previous post) is angry about Tanya Luhrmann's article in The New York Times (see his video post on Medscape Psychiatry). He's worried that people reading Luhrmann's article may think they don't have a mental illness when they do and, thereby, not get the treatment they need. He's also clear, despite what Luhrmann says, that antipsychotic drugs correct a biological abnormality. He must know that he can't say psychosis is due to dopamine hyperactivity, just because antipsychotics may block dopamine, so I don't understand what he means. I do agree with him, though, that it's stretching a point to align Thomas Insel's rejection of DSM-5 (see previous post) with the thesis of the BPS report on psychosis (see another previous post). Insel is still very much a biological psychiatrist (e.g. see another previous post).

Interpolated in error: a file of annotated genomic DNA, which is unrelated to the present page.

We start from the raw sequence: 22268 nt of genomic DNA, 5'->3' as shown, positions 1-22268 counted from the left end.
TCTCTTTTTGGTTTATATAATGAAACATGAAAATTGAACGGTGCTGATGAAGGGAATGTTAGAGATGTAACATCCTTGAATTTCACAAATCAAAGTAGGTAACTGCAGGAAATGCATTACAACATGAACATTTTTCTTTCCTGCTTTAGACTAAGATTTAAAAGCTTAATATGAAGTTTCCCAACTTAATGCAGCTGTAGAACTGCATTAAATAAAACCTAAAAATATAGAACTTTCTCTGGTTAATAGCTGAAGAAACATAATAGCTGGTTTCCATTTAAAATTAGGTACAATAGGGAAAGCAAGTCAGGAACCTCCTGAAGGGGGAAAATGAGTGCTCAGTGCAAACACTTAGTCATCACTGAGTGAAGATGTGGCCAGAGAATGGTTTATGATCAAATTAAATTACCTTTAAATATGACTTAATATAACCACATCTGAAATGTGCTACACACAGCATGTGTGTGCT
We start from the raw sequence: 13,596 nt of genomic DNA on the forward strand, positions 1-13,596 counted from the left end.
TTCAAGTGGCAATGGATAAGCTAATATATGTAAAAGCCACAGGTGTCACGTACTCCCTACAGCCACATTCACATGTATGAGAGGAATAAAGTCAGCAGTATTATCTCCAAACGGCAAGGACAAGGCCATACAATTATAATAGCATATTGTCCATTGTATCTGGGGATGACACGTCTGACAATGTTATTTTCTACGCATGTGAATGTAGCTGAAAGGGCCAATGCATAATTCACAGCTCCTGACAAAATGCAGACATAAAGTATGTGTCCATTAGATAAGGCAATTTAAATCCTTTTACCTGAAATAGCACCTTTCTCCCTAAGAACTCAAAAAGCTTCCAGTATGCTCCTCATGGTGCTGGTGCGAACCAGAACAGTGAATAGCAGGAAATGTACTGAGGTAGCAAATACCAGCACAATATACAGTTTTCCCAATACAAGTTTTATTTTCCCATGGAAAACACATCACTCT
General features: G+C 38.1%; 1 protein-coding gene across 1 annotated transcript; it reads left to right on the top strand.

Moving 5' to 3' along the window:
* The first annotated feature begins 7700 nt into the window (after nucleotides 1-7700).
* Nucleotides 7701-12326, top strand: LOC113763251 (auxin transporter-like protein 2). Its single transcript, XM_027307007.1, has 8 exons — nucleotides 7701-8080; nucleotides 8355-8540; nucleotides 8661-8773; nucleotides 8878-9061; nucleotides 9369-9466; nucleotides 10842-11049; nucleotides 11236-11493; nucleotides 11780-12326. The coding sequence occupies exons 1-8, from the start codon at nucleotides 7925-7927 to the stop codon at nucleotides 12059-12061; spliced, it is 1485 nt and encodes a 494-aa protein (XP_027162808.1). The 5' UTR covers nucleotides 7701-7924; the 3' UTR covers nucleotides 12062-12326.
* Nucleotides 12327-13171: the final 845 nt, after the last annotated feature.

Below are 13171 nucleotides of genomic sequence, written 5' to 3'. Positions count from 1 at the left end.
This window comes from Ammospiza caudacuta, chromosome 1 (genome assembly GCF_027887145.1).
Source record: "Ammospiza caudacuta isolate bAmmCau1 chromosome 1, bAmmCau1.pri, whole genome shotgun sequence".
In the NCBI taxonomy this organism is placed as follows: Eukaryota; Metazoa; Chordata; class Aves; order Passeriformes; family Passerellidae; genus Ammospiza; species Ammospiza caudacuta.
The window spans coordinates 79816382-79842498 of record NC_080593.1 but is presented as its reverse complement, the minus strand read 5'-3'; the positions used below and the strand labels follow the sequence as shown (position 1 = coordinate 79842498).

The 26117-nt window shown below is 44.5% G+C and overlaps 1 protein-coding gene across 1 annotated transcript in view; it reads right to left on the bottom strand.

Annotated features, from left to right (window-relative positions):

Lieberman is indignant that he has to deal with an anthropologist, like Luhrmann, commenting on such a "disciplined, bound in evidence, and scientifically anchored" subject such as psychiatry. Luhrmann in fact studied psychiatry by participant observation in her excellent book Of two minds. What Lieberman finds difficult is any scepticism about the effectiveness of psychotropic medication. As he says, debate about this issue should be encouraged.